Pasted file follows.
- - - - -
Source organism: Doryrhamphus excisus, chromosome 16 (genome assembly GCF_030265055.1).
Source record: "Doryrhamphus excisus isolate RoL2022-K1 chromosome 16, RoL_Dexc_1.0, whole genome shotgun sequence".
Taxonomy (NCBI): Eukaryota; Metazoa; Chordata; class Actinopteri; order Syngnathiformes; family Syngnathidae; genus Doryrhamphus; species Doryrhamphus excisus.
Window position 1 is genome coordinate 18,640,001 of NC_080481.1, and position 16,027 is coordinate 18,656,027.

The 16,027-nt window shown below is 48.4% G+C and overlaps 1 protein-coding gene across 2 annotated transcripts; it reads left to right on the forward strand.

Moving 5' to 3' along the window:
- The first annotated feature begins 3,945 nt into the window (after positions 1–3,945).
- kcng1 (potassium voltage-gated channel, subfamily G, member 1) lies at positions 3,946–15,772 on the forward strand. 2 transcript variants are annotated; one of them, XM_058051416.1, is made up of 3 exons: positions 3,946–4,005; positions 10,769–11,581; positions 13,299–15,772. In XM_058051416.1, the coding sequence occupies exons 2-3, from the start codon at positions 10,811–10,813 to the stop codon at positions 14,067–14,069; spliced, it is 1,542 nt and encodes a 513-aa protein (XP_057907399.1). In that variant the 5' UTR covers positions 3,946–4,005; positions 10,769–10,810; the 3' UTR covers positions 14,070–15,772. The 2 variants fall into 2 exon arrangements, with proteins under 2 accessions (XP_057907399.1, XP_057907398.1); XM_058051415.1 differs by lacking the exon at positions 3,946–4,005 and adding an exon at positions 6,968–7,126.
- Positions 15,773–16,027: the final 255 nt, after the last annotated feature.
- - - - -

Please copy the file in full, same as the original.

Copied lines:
Source organism: Doryrhamphus excisus, chromosome 16 (genome assembly GCF_030265055.1).
Source record: "Doryrhamphus excisus isolate RoL2022-K1 chromosome 16, RoL_Dexc_1.0, whole genome shotgun sequence".
Taxonomy (NCBI): Eukaryota; Metazoa; Chordata; class Actinopteri; order Syngnathiformes; family Syngnathidae; genus Doryrhamphus; species Doryrhamphus excisus.
Window position 1 is genome coordinate 18,640,001 of NC_080481.1, and position 16,027 is coordinate 18,656,027.

The 16,027-nt window shown below is 48.4% G+C and overlaps 1 protein-coding gene across 2 annotated transcripts; it reads left to right on the forward strand.

Moving 5' to 3' along the window:
- The first annotated feature begins 3,945 nt into the window (after positions 1–3,945).
- kcng1 (potassium voltage-gated channel, subfamily G, member 1) lies at positions 3,946–15,772 on the forward strand. 2 transcript variants are annotated; one of them, XM_058051416.1, is made up of 3 exons: positions 3,946–4,005; positions 10,769–11,581; positions 13,299–15,772. In XM_058051416.1, the coding sequence occupies exons 2-3, from the start codon at positions 10,811–10,813 to the stop codon at positions 14,067–14,069; spliced, it is 1,542 nt and encodes a 513-aa protein (XP_057907399.1). In that variant the 5' UTR covers positions 3,946–4,005; positions 10,769–10,810; the 3' UTR covers positions 14,070–15,772. The 2 variants fall into 2 exon arrangements, with proteins under 2 accessions (XP_057907399.1, XP_057907398.1); XM_058051415.1 differs by lacking the exon at positions 3,946–4,005 and adding an exon at positions 6,968–7,126.
- Positions 15,773–16,027: the final 255 nt, after the last annotated feature.